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Luckily You Don't Always Get What You Pay For!

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Review by Ron Aylor posted 01-13-2017 04:48 PM 5302 views 1 time favorited 26 comments Add to Favorites Watch
Luckily You Don't Always Get What You Pay For! No-picture-s No-picture-s Click the pictures to enlarge them

 
Having read mixed reviews of Windsor Design chisels from Harbor Freight, I decided to check them out for myself, and I’m very glad I did. As most of the reviews were dated, some going back as far as 2012, I do believe the Windsor Design folks have taken notice. For the unbelievably low price of $9.99, the six-piece set #62641 is quite remarkable.

Out of the package the grinding was somewhat rough, but like all new chisels they need sharpening. The handles seemed fine to me, hefty and very comfortable. I may have lucked out there, as I do remember looking through several packages before making my final selection.

The set consists of the following sizes: 1/4”, 1/2”, 3/4”, 1” 1-1/4”, and 1-1/2”. I started the sharpening process with the 1-1/2” chisel, assuming it would take the longest. Surprisingly the back took but 15 minutes to flatten on a 180 grit diamond plate. I completely changed the bevel from 30° to 25°, so this process took a bit longer. After just 45 minutes of working across my sharpening station from 180 to 260 to 360 diamond plates, I spent another 10 minutes on 800 grit wet/dry sandpaper. Then with just a few strokes on the strop I had a pretty decent edge.
 

 
The remaining chisels took much less time. The back of the 3/4” chisel was almost completely flat right out of the package!

I must say I am very pleased with this set of chisels. To date I have used them on cherry, maple, yellow pine, and sycamore, and they have kept an edge. Now, I realize that I may have lucked out and picked up a set manufactured way before quittin’ time on a Friday, but this set cannot be beaten for the price!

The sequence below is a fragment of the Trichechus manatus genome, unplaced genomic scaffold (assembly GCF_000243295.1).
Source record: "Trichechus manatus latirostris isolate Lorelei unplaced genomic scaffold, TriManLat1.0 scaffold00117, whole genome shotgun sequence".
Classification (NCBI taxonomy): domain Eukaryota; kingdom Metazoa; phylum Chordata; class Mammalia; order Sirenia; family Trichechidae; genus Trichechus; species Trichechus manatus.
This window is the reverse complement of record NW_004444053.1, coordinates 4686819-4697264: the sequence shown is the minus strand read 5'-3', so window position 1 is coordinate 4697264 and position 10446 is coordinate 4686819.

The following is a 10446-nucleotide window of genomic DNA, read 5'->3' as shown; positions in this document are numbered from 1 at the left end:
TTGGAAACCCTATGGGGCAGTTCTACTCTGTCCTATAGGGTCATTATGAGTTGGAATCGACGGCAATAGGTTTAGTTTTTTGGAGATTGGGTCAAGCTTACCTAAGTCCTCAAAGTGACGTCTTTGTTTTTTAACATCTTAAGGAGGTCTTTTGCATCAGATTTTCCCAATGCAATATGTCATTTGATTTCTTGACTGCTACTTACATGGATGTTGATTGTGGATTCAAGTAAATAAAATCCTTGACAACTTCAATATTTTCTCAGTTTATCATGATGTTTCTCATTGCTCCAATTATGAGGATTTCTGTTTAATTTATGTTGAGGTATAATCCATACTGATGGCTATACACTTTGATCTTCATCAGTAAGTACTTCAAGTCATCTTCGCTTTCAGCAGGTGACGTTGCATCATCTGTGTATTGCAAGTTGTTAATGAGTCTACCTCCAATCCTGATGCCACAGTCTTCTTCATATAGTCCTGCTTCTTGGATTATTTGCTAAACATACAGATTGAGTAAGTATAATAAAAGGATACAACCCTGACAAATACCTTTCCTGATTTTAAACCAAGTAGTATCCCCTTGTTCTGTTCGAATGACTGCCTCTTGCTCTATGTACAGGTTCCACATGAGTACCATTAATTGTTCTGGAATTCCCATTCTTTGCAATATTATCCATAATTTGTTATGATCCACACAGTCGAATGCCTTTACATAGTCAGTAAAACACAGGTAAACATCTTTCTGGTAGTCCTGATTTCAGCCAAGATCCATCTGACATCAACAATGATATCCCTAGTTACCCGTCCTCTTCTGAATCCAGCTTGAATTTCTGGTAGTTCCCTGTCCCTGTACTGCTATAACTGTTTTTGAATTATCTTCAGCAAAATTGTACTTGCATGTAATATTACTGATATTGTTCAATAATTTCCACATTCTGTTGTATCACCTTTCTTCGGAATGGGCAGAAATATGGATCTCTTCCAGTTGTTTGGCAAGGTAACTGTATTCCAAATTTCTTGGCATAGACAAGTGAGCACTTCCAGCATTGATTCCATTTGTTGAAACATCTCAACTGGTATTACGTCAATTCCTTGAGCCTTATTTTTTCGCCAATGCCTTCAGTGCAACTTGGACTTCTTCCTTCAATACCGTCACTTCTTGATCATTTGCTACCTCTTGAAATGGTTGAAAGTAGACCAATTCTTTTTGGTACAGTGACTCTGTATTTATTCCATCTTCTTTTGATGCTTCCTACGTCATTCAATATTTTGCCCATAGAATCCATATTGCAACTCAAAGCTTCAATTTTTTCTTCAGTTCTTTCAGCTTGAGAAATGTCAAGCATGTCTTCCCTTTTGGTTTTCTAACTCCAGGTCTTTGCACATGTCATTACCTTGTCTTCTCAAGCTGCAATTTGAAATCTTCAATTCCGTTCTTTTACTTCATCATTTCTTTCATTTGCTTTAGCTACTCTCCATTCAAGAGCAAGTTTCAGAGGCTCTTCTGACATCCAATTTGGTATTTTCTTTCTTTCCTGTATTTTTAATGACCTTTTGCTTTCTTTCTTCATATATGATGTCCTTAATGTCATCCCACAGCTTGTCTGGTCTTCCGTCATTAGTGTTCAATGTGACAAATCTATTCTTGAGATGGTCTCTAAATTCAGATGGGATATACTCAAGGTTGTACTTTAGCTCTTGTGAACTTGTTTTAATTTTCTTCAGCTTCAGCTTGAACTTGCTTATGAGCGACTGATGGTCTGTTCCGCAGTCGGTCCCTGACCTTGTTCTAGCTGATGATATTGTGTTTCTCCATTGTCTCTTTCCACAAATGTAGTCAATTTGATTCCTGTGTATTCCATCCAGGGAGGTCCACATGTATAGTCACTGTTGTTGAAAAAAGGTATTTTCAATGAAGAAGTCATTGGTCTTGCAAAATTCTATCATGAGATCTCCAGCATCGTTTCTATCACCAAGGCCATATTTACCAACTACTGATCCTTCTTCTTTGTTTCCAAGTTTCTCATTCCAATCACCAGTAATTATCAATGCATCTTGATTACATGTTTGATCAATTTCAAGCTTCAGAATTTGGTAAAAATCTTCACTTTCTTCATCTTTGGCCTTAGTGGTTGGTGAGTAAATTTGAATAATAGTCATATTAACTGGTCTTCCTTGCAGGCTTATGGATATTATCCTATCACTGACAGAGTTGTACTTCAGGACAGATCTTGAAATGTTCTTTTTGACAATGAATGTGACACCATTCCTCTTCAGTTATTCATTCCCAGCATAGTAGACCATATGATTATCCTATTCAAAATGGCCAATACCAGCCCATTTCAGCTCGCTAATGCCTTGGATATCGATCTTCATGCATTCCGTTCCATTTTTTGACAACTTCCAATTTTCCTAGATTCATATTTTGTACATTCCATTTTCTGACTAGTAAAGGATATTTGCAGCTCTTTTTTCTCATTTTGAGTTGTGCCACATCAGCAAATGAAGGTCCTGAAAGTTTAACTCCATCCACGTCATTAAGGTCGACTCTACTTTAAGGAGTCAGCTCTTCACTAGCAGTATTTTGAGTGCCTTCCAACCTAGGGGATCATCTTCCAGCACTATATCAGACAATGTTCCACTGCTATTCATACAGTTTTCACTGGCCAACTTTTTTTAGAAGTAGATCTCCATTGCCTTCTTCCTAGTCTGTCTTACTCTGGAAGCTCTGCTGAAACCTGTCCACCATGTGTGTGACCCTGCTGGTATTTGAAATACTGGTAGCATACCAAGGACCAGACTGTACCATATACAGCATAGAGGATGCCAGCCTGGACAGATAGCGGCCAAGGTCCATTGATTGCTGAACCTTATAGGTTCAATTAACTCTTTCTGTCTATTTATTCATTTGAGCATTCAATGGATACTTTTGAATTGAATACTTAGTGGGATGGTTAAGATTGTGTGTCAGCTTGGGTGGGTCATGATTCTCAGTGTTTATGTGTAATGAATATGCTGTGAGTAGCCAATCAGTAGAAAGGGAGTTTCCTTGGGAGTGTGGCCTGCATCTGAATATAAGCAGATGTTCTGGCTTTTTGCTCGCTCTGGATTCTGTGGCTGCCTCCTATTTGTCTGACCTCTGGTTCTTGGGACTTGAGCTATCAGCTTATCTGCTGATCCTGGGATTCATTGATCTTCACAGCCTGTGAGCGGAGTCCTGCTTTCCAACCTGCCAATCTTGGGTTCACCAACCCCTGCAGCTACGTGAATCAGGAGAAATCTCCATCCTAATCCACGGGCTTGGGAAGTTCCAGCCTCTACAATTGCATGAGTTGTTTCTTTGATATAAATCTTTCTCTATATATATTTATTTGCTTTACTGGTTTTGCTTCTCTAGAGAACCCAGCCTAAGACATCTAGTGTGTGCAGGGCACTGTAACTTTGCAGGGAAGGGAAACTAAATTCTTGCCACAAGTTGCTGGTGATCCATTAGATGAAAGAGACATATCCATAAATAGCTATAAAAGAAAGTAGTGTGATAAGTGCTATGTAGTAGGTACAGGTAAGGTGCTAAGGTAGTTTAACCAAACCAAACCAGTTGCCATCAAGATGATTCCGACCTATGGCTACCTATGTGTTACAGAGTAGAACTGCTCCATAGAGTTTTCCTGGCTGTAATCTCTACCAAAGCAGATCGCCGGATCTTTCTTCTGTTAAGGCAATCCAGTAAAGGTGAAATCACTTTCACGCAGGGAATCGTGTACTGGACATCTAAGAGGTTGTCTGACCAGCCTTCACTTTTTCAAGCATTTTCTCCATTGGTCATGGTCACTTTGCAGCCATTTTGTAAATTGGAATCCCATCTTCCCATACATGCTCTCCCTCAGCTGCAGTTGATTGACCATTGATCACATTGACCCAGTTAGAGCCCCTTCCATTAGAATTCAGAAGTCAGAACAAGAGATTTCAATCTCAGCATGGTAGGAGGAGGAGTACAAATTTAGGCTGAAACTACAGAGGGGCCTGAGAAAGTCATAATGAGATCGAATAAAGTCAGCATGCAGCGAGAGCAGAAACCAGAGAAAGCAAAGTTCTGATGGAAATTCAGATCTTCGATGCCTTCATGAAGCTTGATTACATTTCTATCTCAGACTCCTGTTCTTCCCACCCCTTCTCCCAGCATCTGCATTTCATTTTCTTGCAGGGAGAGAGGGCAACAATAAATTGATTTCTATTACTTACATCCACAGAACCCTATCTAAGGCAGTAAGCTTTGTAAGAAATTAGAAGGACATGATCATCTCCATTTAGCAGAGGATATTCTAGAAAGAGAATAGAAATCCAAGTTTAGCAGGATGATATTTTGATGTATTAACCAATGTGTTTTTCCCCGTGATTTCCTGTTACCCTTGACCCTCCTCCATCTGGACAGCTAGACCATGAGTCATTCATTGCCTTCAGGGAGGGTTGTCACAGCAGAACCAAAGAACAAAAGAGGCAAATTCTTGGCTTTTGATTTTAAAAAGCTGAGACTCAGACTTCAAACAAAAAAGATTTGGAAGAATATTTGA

So why not try your luck, too!
 




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Ron Aylor

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26 comments so far

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a1Jim

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#1 posted 01-13-2017 05:36 PM

Interesting,it’s hard to believe HF or anyone can make and sell chisels for $10 that would be worth having, thanks for your review.

-- https://www.artisticwoodstudio.com/videos wood crafting & woodworking classes

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Ron Aylor

2649 posts in 823 days


#2 posted 01-13-2017 05:44 PM

Thanks, Jim. I’m sure you remember the Aldi chisel craze a few years back. I have a set of those as well and they pale in comparison to this “new” Windsor Design set. I’m sure as the word gets out they will not be $9.99 for long.

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ScottM

689 posts in 2322 days


#3 posted 01-13-2017 06:18 PM

I may have to check those out this weekend. It’s the big sidewalk sale weekend!!

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Planeman40

1274 posts in 2937 days


#4 posted 01-13-2017 06:29 PM

Hello Ron,

Harbor Freight is far from as bad as some make it out to be. They have some very good stuff if you have an eye for quality and a desire for thrift. The very best saw blade I have ever had in 60 years of woodworking is a Harbor Freight blade. A couple of years I brought a nice Hammer K-3 sliding table saw into my shop. It uses a 12” saw blade and my old saw was a 10” so I have plenty of 10” blades and intended to use those. However, one day I was in Harbor Freight and spotted their rack of table saw blades. Thinking it might be handy to have a 12” blade available should I ever need it, I bought one with 96 carbide teeth for $36. The Hammer saw has an electronic brake to quickly slow the blade down when you cut the saw off. To prevent the blade from unscrewing, they have two pins near the arbor hole to keep the blade from unscrewing as above. So I sent the blade off to Forrest Blades in New Jersey to resize the arbor hole and punch the two pin holes which cost about $35. When I got the blade back, I tried it out on the saw. It cut so smooth and ran so true that I never took it off. Best blade I ever had!